MSNBC host Alex Wagner rehashed an old and much-overblown feud between President Obama and Gov. Jan Brewer (R-Ariz.) on Thursday’s Now, hyping Obama and Brewer’s first tarmac meeting since the Arizona governor allegedly wagged her finger at the president in early 2012. Wagner blasted Brewer for not giving President Obama “the respect that should be given the commander in chief,” asking her panel why the governor never apologized.
Washington Post columnist Jonathan Capehart took the criticism of Brewer a step further. Capehart argued that many of Brewer’s supporters saw the incident as “wagging her finger at this president who’s also black, who should not be there,” implying that many in Brewer’s “base” are racist:
It played to the Tea Party base that hates the president so much that they don’t even have respect for the office, it seems, anymore, they hate him so much. And, you know, her wagging her finger, it’s not only wagging her finger at the president, but a lot of people saw it as her wagging her finger at this president who’s also black, who should not be there.
The Huffington Post’s Howard Fineman chimed in, suggesting that the president give Brewer the middle finger:
So, he could do a different kind of finger-wag if he wanted to. I’m not going to say what that other finger wag looks like, but you know what that looks like.
The entire panel burst into laughter, some nodding in agreement. The panelists couldn’t seem to afford Brewer the same respect they demanded she give the president.
It’s worth noting that, back when this episode occurred in January 2012, Brewer affirmed that she respected the office of the presidency on CNN. President Obama himself addressed the incident, claiming on ABC News that the exchange was “not a big deal.” Indeed, as my colleague Ken Shepherd noted on NewsBusters, video of the encounter suggests Brewer and Obama were both cordial throughout their short meeting.
And despite Wagner’s demand that Brewer respect the office of the presidency, the host herself has vilified former President George W. Bush on more than one occasion – insulting Bush’s intelligence and joking about “Bush-isms.” Then again, Bush is no stranger to getting fingers pointed at him either: NBC News’ Brian Williams did the very same thing back in 2006.
See the full transcript below:
Now with Alex Wagner
August 6, 2013
12:07 p.m. Eastern
ALEX WAGNER: Jonathan [Capehart], I want to talk – I would be remiss in this segment if I did not talk about the finger wag. It’s amazing to me, a) that, okay, there was no apology. But I suppose bashfulness and apologies are no longer par for the course in our partisan world.
But the idea that Jan Brewer can fundraise off of that, and that this has become almost a rallying cry for people who don’t like the president and the sort of – you know, we talk a lot about the respect that should be given the commander in chief, the highest office in our land. They’re going to meet on the tarmac apparently again today. I don’t think we’ll see the finger wag but it was, almost, I think, sort of like a line in the sand and an A-D-B-C kind of thing. This is how a state governor is treating the president of the United States.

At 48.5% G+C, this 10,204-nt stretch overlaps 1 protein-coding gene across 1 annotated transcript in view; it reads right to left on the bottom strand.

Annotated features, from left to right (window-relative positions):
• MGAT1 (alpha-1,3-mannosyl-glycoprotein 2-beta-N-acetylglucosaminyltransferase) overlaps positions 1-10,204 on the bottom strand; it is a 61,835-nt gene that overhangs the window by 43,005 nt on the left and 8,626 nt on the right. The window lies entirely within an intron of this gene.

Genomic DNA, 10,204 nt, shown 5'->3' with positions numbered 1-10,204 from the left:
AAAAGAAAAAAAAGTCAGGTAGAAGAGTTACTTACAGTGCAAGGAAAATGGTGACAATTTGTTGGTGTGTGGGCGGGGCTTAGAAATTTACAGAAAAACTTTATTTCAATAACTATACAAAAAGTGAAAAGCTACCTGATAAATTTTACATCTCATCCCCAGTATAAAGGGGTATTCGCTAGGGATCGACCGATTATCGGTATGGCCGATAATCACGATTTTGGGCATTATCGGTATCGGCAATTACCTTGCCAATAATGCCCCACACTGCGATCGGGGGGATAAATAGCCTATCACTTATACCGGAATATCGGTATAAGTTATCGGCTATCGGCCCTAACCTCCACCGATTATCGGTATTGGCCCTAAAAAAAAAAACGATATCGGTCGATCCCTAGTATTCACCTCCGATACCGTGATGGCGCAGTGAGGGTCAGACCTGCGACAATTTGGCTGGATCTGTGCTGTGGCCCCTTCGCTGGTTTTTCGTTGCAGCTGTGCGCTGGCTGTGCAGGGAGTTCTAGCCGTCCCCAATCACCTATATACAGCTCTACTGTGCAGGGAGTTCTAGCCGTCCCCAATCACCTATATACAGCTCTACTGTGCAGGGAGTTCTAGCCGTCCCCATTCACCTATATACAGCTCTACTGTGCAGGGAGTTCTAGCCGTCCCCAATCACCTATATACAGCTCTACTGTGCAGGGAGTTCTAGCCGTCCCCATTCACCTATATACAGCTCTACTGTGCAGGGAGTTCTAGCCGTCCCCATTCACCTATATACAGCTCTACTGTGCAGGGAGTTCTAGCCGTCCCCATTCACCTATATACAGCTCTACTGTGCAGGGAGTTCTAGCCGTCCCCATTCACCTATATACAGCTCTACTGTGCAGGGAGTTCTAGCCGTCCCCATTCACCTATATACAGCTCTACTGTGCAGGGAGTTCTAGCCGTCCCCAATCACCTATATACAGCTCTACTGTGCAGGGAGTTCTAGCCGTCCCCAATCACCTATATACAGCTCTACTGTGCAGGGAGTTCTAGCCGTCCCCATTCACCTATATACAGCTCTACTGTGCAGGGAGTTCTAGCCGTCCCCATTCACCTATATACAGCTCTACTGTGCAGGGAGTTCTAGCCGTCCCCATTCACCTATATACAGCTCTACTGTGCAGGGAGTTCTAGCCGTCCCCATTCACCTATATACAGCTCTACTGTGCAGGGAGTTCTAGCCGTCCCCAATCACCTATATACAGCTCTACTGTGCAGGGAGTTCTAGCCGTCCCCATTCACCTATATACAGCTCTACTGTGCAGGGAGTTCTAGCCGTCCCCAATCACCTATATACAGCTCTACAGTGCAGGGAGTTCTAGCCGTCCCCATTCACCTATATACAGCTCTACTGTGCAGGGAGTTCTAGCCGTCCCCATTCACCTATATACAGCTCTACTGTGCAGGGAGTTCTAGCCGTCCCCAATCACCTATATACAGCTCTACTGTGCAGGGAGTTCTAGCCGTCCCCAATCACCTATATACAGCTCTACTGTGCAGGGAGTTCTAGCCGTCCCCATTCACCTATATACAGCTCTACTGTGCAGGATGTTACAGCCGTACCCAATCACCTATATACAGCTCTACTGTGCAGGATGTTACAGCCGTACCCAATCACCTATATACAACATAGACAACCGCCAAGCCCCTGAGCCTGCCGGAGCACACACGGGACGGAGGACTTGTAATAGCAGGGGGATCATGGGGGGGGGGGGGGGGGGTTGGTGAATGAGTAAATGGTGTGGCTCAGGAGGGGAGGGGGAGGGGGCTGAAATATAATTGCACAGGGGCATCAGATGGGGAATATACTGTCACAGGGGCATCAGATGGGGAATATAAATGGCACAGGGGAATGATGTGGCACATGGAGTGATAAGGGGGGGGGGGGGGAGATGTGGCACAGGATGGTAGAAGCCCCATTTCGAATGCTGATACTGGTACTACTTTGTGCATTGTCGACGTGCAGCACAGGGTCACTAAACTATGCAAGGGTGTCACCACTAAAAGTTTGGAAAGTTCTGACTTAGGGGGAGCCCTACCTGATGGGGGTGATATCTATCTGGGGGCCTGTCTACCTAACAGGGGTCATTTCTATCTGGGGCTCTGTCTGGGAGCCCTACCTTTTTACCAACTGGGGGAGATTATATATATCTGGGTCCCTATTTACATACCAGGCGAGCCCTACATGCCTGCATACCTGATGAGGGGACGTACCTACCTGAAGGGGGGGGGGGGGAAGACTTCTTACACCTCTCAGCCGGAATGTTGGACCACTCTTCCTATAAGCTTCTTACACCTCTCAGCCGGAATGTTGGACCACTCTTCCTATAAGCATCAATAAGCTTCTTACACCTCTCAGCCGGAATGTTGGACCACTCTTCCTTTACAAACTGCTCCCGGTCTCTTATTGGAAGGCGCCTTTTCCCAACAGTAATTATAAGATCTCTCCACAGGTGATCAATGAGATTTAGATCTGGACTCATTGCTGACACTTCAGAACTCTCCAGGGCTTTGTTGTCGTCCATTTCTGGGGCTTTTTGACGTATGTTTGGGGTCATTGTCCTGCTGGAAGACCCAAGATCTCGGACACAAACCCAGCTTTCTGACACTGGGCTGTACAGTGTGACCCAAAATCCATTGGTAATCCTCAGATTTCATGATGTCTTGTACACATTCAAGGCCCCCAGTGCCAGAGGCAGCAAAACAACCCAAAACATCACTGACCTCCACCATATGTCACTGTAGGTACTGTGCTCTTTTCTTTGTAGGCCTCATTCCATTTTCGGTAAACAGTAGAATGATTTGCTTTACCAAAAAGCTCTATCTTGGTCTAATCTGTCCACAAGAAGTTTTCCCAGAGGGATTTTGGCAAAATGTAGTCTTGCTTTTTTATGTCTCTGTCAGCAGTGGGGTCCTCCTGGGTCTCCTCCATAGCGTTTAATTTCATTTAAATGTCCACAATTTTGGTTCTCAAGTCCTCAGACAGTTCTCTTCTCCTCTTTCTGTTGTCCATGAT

JONATHAN CAPEHART: Right. It was incredibly disrespectful. Incredibly disrespectful. But it played to Jan Brewer’s base. It played to the Tea Party base that hates the president so much that they don’t even have respect for the office, it seems, anymore, they hate him so much.
And, you know, her wagging her finger, it’s not only wagging her finger at the president, but a lot of people saw it as her wagging her finger at this president who’s also black, who should not be there. And there’s that strain there – and I’m going to get in trouble, and I don’t care, because – you just showed the picture there. The idea that someone could do that to the president is just so off-putting. But, hey, she could raise money off it, she’ll raise tons of money off it. There are still people out there who hate the president and, look, more power to her. The president is one of these people who can compartmentalize, and he’ll walk down those steps –
WAGNER: I don’t know that I say more power to denigrating the office of the president.
CAPEHART: Well, not denigrating the office, but she’s going to do what she’s going to do. And the president is going to arrive in Arizona, she’s going to meet him on the tarmac. And as we were just talking here, she’s his best friend on ObamaCare and he’ll be focused –
WAGNER: And maybe he should be doing the finger-wagging and saying, “hey, hey, how about that ACA.”
HOWARD FINEMAN: Well, aside from the fact that we’re now living in a world of signs and symbols, where finger wags and so forth get tweeted out as pictures all over the world and tell volumes, which is interesting. I mean, the president’s answer to the finger wag was, I think, that he got elected by a pretty healthy margin after the finger wag.
WAGNER [laughing]: Right. Post-finger wag.
FINEMAN: So, he could do a different kind of finger-wag if he wanted to. I’m not going to say what that other finger wag looks like, but you know what that looks like.
[Panel laughs.] WAGNER: Other digital –
FINEMAN [laughing]: Digital expression.